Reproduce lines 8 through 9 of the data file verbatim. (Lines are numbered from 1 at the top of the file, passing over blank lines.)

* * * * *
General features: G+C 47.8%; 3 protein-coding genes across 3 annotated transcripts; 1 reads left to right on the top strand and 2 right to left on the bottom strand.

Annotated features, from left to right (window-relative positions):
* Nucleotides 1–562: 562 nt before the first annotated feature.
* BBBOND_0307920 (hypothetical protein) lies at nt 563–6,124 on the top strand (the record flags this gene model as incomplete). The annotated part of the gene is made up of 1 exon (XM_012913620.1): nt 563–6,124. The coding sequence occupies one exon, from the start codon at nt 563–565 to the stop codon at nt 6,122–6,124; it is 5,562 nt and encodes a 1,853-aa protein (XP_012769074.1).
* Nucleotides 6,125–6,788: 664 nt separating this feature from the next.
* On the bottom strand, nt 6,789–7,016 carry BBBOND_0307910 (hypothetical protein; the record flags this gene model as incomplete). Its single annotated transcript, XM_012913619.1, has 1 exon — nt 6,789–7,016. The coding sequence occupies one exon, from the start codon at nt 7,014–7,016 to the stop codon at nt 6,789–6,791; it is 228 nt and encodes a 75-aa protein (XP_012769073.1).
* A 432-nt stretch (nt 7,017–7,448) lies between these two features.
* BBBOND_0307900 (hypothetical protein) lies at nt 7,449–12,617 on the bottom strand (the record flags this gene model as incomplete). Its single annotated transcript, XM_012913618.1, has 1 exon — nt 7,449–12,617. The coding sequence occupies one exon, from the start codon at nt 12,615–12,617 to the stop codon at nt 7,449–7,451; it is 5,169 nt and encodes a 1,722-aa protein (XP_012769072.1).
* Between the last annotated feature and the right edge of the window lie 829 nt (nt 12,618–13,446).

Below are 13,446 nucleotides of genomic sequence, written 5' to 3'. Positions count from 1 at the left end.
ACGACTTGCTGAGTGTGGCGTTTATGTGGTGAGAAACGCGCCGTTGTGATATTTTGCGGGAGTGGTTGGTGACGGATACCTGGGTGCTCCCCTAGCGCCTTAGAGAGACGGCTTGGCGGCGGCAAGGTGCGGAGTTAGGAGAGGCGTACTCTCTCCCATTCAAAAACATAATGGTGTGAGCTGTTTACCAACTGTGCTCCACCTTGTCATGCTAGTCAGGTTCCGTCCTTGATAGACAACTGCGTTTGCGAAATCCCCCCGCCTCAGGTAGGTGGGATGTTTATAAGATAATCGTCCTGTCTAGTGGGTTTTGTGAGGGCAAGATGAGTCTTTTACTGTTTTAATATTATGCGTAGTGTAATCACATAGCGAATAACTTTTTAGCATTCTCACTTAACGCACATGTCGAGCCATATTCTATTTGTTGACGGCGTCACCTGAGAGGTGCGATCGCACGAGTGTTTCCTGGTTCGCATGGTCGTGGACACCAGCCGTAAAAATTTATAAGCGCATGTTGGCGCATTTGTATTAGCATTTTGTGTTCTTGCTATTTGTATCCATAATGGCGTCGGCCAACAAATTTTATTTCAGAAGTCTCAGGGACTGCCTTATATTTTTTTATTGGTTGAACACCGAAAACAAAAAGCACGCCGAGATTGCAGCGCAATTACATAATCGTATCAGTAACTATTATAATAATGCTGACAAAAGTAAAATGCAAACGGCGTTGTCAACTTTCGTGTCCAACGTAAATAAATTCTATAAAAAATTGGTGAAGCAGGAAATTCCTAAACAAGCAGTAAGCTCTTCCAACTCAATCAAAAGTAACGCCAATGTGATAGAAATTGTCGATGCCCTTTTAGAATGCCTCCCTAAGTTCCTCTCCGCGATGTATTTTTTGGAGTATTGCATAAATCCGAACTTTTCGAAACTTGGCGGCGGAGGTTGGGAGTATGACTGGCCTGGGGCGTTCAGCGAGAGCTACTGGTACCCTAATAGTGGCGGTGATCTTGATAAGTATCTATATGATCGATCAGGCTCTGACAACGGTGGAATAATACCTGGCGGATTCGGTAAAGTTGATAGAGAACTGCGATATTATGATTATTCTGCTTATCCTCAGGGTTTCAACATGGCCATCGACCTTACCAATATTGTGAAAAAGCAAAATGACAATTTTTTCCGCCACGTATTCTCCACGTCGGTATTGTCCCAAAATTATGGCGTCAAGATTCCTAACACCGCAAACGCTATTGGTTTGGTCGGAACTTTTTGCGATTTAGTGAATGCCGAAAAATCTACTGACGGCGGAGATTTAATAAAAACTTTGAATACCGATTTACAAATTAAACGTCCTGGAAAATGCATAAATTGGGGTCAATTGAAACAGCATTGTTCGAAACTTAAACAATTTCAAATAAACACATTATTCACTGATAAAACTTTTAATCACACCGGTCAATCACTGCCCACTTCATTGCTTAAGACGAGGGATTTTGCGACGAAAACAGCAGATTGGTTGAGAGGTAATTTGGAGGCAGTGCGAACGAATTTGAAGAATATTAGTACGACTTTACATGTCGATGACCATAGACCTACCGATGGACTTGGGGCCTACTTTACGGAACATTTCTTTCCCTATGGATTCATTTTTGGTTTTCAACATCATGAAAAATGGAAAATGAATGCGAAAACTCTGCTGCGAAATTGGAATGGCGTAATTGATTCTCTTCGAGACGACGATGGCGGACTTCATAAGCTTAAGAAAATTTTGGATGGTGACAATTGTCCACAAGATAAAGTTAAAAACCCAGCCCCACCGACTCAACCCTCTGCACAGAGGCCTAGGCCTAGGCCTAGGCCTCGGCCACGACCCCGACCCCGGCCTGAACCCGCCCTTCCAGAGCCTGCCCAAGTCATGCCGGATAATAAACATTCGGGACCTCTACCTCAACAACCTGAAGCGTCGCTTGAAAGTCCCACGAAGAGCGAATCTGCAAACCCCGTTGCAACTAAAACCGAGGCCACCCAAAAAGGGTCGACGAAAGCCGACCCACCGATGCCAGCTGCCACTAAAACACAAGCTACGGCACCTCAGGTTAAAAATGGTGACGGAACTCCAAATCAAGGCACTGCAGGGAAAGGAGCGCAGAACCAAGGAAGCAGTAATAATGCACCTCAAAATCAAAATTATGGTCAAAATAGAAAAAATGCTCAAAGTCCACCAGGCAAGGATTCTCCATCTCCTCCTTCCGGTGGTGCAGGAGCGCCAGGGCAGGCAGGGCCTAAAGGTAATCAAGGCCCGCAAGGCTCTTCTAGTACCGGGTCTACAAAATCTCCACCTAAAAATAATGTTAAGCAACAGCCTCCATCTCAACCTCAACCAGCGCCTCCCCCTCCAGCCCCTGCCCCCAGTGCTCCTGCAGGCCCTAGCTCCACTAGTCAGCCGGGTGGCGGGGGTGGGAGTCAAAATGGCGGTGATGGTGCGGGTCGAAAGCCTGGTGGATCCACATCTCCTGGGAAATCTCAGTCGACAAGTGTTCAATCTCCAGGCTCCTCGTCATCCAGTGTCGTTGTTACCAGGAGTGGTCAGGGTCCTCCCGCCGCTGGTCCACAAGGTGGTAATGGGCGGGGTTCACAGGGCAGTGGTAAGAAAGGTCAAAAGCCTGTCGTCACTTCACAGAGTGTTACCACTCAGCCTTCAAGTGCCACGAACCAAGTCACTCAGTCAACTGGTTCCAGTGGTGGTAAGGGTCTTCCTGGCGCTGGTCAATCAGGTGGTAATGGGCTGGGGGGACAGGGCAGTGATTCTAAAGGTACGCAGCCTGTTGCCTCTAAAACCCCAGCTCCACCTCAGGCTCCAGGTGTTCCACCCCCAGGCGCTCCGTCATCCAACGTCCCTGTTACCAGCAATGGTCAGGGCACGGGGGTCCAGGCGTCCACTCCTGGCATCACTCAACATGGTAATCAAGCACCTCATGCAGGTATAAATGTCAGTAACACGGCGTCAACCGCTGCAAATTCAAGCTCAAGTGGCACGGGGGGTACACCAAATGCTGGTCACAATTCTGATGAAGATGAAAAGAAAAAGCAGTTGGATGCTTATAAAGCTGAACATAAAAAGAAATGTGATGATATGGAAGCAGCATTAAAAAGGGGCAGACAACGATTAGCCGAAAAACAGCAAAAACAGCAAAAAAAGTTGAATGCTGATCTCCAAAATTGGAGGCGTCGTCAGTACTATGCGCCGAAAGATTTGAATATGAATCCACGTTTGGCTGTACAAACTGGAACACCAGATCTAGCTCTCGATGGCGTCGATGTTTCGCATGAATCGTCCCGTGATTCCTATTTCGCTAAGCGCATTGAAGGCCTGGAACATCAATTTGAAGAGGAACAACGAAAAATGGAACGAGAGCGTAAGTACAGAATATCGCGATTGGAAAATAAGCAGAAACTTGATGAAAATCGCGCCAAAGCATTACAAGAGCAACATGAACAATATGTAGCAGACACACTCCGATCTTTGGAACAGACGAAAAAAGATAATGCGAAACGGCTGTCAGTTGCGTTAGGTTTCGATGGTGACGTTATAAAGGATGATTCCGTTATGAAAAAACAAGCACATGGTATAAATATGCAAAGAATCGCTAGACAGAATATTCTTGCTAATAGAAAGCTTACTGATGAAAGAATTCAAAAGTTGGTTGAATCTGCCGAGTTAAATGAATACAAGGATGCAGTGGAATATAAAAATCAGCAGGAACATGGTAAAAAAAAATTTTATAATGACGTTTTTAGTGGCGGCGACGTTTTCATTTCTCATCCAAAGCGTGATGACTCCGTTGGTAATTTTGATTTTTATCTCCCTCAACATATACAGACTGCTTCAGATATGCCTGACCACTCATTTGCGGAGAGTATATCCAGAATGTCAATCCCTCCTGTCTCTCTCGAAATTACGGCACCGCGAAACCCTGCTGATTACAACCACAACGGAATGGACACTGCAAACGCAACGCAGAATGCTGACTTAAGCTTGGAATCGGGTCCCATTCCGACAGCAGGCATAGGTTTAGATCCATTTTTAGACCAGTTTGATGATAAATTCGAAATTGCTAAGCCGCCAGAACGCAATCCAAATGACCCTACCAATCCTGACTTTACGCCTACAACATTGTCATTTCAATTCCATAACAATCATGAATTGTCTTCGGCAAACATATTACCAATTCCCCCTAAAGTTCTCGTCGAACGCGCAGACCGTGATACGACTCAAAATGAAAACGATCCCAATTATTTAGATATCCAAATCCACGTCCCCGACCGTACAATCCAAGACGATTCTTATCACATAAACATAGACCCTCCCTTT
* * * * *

* BBBOND_0307900 (hypothetical protein) lies at nt 7,449–12,617 on the bottom strand (the record flags this gene model as incomplete). Its single annotated transcript, XM_012913618.1, has 1 exon — nt 7,449–12,617. The coding sequence occupies one exon, from the start codon at nt 12,615–12,617 to the stop codon at nt 7,449–7,451; it is 5,169 nt and encodes a 1,722-aa protein (XP_012769072.1).
* Between the last annotated feature and the right edge of the window lie 829 nt (nt 12,618–13,446).